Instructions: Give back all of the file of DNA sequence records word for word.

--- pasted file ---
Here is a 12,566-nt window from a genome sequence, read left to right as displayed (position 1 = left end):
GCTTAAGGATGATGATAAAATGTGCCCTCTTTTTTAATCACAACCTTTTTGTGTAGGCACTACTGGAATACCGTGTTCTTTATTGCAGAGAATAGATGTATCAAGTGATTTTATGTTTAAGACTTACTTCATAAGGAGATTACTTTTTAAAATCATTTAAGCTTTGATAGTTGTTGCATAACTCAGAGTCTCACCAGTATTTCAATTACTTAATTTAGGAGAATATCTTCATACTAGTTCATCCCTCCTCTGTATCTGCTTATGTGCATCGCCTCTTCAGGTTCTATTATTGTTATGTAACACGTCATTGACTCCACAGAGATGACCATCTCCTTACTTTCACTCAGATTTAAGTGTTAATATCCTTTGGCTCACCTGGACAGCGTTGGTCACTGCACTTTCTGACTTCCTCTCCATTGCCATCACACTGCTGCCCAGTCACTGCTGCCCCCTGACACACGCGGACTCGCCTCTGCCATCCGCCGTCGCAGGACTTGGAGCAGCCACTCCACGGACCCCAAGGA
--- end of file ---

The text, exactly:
Here is a 12,566-nt window from a genome sequence, read left to right as displayed (position 1 = left end):
GCTTAAGGATGATGATAAAATGTGCCCTCTTTTTTAATCACAACCTTTTTGTGTAGGCACTACTGGAATACCGTGTTCTTTATTGCAGAGAATAGATGTATCAAGTGATTTTATGTTTAAGACTTACTTCATAAGGAGATTACTTTTTAAAATCATTTAAGCTTTGATAGTTGTTGCATAACTCAGAGTCTCACCAGTATTTCAATTACTTAATTTAGGAGAATATCTTCATACTAGTTCATCCCTCCTCTGTATCTGCTTATGTGCATCGCCTCTTCAGGTTCTATTATTGTTATGTAACACGTCATTGACTCCACAGAGATGACCATCTCCTTACTTTCACTCAGATTTAAGTGTTAATATCCTTTGGCTCACCTGGACAGCGTTGGTCACTGCACTTTCTGACTTCCTCTCCATTGCCATCACACTGCTGCCCAGTCACTGCTGCCCCCTGACACACGCGGACTCGCCTCTGCCATCCGCCGTCGCAGGACTTGGAGCAGCCACTCCACGGACCCCAAGGA